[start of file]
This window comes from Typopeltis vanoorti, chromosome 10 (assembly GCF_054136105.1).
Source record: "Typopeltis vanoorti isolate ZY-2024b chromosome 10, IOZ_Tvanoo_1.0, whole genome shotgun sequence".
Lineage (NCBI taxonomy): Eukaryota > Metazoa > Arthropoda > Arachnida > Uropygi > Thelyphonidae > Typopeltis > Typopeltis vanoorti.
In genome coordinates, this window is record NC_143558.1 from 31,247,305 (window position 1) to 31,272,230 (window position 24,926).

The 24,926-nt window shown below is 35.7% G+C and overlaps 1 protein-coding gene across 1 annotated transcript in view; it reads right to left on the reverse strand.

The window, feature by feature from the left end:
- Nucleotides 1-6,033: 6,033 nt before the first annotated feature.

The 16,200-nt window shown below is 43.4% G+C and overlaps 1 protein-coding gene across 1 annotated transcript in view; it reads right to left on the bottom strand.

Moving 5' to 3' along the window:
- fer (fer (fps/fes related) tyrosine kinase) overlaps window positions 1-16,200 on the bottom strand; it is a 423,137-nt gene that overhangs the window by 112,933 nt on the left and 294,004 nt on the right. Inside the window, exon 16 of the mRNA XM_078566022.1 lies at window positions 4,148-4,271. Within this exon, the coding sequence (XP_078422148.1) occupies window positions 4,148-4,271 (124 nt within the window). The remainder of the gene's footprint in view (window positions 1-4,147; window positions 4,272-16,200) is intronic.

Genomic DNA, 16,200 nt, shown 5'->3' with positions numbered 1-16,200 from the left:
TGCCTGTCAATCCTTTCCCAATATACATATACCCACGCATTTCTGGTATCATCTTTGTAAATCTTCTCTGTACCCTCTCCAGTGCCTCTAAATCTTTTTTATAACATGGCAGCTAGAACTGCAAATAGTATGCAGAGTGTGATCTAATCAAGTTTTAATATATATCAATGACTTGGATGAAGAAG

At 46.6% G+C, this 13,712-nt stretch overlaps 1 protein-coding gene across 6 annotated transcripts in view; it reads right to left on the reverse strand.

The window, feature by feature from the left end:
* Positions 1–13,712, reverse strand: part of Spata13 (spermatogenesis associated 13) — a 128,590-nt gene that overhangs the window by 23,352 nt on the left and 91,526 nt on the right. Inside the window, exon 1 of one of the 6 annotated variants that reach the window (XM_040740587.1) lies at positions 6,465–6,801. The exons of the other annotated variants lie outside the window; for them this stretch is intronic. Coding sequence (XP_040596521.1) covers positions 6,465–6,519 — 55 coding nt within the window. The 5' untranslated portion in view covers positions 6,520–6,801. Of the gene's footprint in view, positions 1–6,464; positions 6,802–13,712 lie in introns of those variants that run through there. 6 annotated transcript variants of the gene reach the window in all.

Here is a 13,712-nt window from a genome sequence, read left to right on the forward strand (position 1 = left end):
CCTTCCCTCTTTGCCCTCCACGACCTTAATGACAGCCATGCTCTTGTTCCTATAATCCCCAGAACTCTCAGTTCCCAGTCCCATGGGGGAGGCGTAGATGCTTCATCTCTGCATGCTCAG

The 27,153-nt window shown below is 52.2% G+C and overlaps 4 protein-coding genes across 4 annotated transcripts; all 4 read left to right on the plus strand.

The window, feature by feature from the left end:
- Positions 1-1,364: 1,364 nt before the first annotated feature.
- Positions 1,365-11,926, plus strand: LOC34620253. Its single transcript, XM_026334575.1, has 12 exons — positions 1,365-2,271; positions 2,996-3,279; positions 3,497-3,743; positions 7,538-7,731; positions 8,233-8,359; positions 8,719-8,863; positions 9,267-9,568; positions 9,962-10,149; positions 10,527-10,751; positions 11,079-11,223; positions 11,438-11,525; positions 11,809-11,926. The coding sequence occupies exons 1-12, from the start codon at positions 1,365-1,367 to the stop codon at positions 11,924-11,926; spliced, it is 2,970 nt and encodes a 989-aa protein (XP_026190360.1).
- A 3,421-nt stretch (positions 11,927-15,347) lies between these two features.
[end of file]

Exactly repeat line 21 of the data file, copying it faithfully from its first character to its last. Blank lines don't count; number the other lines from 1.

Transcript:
- Positions 1,365-11,926, plus strand: LOC34620253. Its single transcript, XM_026334575.1, has 12 exons — positions 1,365-2,271; positions 2,996-3,279; positions 3,497-3,743; positions 7,538-7,731; positions 8,233-8,359; positions 8,719-8,863; positions 9,267-9,568; positions 9,962-10,149; positions 10,527-10,751; positions 11,079-11,223; positions 11,438-11,525; positions 11,809-11,926. The coding sequence occupies exons 1-12, from the start codon at positions 1,365-1,367 to the stop codon at positions 11,924-11,926; spliced, it is 2,970 nt and encodes a 989-aa protein (XP_026190360.1).